Why Did The United States Go To War With Iraq?
One of the biggest reasons of why the United States went to war with Iraq was because of the belief that Iraq was harboring terrorists in their country and were helping terrorist to hide from the United States. After September the 11th, the United States decided to go to war with terrorism. First they started by attacking Afghanistan and by doing so intended of riding the world of terrorists in all other countries. When terrorist found out that the United States was coming for them, they fled to Iraq because they knew that Saddam Hussein would harbor them and give them immunity and protection from the United States. As President Bush said in his speech to the United States Congress "Saddam Hussein is harboring terrorists and the instruments of terror, the instruments of mass death and destruction. And he cannot be trusted. The risk is simply too great that he will use them, or provide them to a terror network." (Bush) By saying this public address to the world he was saying that it 's time for the United States to start taking action and to protect the people of the United States from terrorist and what they might do. Bush wanted to take immediate action towards Iraq because of the reason of the fact that Iraq could produce and help provide weapons of mass destruction to terrorists to inflict harm in the United States. "We could wait and hope that Saddam does not give weapons to terrorists, or develop a nuclear weapon to blackmail the world."(Bush) The United States was scared because of their beliefs that Saddam Hussein was trying to help terrorists so they took upon themselves to correct the problem and went to war with Iraq.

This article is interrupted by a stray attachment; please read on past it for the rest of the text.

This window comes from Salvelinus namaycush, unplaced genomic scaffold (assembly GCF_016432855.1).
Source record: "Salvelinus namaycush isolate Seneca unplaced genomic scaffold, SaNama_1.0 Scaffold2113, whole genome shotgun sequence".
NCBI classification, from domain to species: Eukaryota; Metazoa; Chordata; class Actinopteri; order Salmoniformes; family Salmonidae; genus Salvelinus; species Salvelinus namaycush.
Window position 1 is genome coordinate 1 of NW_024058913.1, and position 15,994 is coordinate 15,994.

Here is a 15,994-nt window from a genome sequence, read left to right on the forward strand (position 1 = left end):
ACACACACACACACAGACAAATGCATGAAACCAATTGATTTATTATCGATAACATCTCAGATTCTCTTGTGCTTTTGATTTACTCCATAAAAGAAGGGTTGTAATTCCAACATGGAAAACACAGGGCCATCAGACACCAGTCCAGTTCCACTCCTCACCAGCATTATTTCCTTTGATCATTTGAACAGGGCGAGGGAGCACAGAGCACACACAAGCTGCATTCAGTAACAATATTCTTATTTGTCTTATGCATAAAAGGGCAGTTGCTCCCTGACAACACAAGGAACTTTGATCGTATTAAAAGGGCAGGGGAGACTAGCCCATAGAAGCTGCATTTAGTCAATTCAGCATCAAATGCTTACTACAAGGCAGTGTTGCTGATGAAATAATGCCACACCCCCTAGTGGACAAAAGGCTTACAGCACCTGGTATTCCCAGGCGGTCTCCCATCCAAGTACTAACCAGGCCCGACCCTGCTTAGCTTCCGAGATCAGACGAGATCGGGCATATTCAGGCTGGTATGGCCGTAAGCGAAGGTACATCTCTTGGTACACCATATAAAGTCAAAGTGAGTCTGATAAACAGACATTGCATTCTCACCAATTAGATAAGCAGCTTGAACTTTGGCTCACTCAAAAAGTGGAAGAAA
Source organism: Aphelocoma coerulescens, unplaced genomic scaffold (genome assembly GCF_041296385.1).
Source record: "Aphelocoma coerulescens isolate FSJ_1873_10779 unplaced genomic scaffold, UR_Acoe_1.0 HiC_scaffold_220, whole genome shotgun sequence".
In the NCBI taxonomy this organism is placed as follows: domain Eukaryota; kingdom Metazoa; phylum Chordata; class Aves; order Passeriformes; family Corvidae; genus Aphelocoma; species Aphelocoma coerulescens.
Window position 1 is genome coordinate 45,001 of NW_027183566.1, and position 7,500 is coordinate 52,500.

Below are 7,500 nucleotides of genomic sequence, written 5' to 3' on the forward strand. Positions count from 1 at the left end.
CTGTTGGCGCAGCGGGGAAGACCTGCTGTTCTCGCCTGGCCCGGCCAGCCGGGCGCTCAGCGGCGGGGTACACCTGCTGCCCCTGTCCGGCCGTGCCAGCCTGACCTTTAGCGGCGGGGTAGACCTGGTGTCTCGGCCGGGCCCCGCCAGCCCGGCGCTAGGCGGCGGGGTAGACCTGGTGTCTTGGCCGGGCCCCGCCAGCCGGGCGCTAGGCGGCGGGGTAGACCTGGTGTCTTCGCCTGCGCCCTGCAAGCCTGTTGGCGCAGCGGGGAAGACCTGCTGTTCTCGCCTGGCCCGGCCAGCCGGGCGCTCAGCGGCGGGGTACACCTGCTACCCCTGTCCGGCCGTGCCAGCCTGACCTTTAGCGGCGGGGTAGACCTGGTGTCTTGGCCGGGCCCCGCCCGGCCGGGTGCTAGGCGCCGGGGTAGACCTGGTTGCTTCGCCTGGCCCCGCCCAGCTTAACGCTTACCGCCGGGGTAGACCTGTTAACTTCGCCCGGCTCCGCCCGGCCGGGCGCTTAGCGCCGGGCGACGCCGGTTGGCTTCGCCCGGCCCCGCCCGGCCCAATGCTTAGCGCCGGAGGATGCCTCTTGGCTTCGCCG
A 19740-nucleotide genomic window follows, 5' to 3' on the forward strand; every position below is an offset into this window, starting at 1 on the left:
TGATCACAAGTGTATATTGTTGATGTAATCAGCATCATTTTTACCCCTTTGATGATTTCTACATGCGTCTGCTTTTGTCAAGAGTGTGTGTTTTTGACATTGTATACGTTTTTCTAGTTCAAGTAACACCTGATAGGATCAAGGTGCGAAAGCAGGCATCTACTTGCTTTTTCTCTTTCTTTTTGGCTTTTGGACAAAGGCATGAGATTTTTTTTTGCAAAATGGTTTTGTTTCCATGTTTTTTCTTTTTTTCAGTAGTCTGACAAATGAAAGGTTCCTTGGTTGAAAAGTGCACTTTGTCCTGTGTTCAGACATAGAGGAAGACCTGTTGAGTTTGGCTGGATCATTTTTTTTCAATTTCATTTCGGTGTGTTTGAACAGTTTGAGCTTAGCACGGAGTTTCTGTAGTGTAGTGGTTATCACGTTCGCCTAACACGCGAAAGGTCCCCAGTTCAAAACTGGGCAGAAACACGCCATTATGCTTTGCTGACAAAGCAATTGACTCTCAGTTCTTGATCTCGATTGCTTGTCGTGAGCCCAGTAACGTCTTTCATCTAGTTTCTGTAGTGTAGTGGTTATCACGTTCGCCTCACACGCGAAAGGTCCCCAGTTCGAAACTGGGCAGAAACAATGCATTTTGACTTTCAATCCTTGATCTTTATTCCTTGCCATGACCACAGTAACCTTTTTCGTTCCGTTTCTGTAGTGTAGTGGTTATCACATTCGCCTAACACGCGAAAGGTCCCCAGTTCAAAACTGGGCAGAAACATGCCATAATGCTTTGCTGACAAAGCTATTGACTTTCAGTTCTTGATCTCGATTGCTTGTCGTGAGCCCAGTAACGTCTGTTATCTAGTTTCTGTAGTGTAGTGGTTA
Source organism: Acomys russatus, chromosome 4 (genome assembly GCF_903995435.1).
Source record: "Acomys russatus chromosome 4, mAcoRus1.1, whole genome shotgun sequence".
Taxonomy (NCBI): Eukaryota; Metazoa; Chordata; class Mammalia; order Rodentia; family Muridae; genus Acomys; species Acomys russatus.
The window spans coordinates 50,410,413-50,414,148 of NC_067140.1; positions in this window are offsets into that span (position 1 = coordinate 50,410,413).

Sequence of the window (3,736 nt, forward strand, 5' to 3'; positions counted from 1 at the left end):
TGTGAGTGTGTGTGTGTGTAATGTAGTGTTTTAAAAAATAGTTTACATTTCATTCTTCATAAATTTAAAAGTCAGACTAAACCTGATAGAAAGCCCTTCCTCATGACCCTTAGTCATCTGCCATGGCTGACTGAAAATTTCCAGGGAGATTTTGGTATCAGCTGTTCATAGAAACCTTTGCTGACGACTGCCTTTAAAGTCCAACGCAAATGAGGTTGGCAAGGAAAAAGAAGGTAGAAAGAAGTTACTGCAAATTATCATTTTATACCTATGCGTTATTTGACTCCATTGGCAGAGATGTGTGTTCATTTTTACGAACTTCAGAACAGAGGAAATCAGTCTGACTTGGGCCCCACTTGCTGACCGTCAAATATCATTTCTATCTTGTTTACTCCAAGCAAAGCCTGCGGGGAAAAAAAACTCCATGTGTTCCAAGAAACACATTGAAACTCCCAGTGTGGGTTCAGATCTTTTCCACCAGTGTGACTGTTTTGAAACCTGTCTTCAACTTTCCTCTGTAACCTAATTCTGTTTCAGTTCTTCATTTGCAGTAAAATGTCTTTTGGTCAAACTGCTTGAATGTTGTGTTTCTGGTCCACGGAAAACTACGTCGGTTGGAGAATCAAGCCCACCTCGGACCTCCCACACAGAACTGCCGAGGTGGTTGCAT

When going to war with Iraq the United States also considered the previous Gulf War with Iraq. "It is clear that, even before 9/11, President Bush wanted Saddam Hussein out of power. President Clinton wanted Saddam Hussein out of power. But President Bush wanted it more, and in a more aggressive form. He said several times during the presidential campaign that he wanted Saddam Hussein out of power. He allied himself with people who thought that his father had made a mistake in not sending American troops during the first Gulf war onto Baghdad to take out Saddam Hussein" (Lehmann) Now even though Iraq had been harboring terrorists the Bush Administration still wanted to get Saddam Hussein out of power and to help the Iraqi people to become a democratic state. Now Saddam had not been the highest priority until September 11th because the United States felt as if they were dealing with the situation in their own way and did not need to go to war with Iraq, but after September the 11th that all changed when Iraq was looked upon in harboring terrorist and also being looked at as a possible terrorist country themselves.